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Or (which is the fame) with Pharaoh : Who is the s ERM.
Lord, that I hould obey his voice? I know not the v.
Lord, neither will I let Ifrael go, (or neither will I do

Exod. v. 2.
as you in God's name admonish me ;) who, like that Prov. i. 24.
unhappy Prince, by no efficacy of arguments, no
wonders of power are to be convinced of their folly,
or converted from their wickedness : some, like those
of Chorazin and Bethsaida, whom not all the power-
ful discourses spoken to them, all the mighty works
done in them, sufficient to have brought Tyre and Luke 1. 13.
Sidon to repentance, can induce to mind or obey the
truth; unto which sort of people (except upon some
particular occasions, and for special reasons) it is not
expedient that divine truth should be exposed. We
may also observe how our Lord being alked by St.
Jude a question like to ours; Lord, how is it that thou John xiv.
wilt manifest thyself unto us, and not to the world? thus 22.
resolves it : If a man love me, he will keep my words;
and my Father will love him, and we will come unto
him, and make our abode with him: iniplying the ordi-
nary reason of God's making a difference in the dis-
coveries of himself to be the previous disposition and
behaviours of men toward God; and interpretatively
toward our Lord himself.

That God doth commonly observe this method (plainly suitable to divine justice, wisdom, and goodness) to dispense the revelation of his truth according to men's disposition to receive it, and aptness to make a fruitful and worthy use of it, to bring forth fruits Matt. ii. 8. worthy of repentance, as St. John Baptist spake ; and. Cor. xll. to withhold it from those who are indisposed to admit it, or unfit to profit by it ; we may from divers express passages and notable instances (besides many probable intimations) of Scripture learn. We may on the one hand observe, that those whom our Saviour did choose to call, were persons disposed easily upon his call to comply; to forsake their fathers, Matt.iv.18. and their nets ; to leave their receipts of custom ; to John i. 24, relinquish all, relations, occupations, estates, and to Matt. xix..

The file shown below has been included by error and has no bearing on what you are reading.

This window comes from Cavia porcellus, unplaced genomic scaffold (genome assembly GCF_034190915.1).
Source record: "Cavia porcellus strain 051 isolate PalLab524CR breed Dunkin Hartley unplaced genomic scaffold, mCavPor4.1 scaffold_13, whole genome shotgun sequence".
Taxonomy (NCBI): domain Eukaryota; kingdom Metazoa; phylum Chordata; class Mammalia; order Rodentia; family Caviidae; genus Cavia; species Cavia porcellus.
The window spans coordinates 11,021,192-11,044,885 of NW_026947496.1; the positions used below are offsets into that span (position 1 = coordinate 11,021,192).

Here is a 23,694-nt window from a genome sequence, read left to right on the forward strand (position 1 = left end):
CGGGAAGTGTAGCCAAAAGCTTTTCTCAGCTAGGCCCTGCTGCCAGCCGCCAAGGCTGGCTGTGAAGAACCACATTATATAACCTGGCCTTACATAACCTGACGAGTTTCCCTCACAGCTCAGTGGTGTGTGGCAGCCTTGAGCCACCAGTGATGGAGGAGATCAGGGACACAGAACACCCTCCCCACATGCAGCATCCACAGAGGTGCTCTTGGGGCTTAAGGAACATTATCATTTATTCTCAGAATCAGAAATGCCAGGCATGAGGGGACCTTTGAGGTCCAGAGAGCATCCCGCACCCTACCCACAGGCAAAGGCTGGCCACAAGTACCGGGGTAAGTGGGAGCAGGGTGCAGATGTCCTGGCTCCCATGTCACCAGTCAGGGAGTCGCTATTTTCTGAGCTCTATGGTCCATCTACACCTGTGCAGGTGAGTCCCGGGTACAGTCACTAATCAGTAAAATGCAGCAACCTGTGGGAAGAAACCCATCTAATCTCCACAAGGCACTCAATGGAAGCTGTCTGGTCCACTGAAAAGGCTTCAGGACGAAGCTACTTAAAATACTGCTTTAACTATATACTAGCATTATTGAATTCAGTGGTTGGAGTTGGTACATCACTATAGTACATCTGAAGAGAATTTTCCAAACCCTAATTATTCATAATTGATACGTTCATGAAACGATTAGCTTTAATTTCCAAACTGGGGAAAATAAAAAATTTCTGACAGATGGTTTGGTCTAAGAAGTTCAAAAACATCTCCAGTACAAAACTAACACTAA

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SER M. follow him ; faithful Ifraelites, without guile, like Na.

v. thaniel, (that is, as is probably conjectured, St. BarthoLuke xix. lomew,) men honestly devout, and charitable, like

Zaccheus; that he chose to converse with publicans Matt. 28. and finners, men apt to be convinced of their errors,

and touched with the sense of their fins ; apt to see 'their need of mercy and grace, and therefore ready to entertain the overtures of them ; that he blesses God for revealing his mysteries to babes, (to innocent and well meaning, imprejudicate and uncorrupted per

sons,) such as if men were not, they could in no wife Matt. xviii. enter into the kingdom of heaven, or become Chris3. *1*. 14. tians; those poor in spirit, of whom is the kingdom of i Cor. i. 27. heaven; those foolish things which God chooses as

most fit objects of his mercy and grace ; that he enjoined his disciples, in their travels for the promulgation and propagation of the Gospel, to inquire concerning the worthiness or fitness of persons, and ac

cordingly to make more close applications to them : Matt. x. 11. Into what city or village ye enter, inquire who therein is

worthy; and entering in abide there. Of this proceeding we have a notable instance in Cornelius, who for his honest piety (correspondent to the proportion of knowledge vouchsafed him) was so acceptable to God, that in regard thereto he obtained from him the revelation of truth in a peculiar and extraordinary manner. And St. Paul was another most remarkable example thereof; who for the like reason

was so wonderfully called, as himself intimates, deAas xxii. scribing himself to have been Snawth's Ofő, zealously 3. xxiii. 1. 24. Πεπολίτευ

: affected toward God, according to the righteousness in the puces. law, blameless; one that had continually behaved himActs xxvi.

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6. self with all good conscience toward God; who even in

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the persecution of God's truth did proceed with an 1. 14. honest meaning, and according to his conscience, for

which cause he faith, that God had mercy on him ; foreseeing how willingly he would embrace the truth,

and how earnestly promote it: we may also observe, Aas xxvi. how in the Acts of the Apostles, the Holy Spirit com

monly

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monly directed the Apostles to such places, where a s ER M. competent number of people were well disposed to v. receive the truth; who were su DeTot is this Baconcían, Ti TOū sē, well disposed to the kingdom of heaven, and con- Luke ix. 62. sequently by God's foresight (Tereymérou sis Swri's aiú- A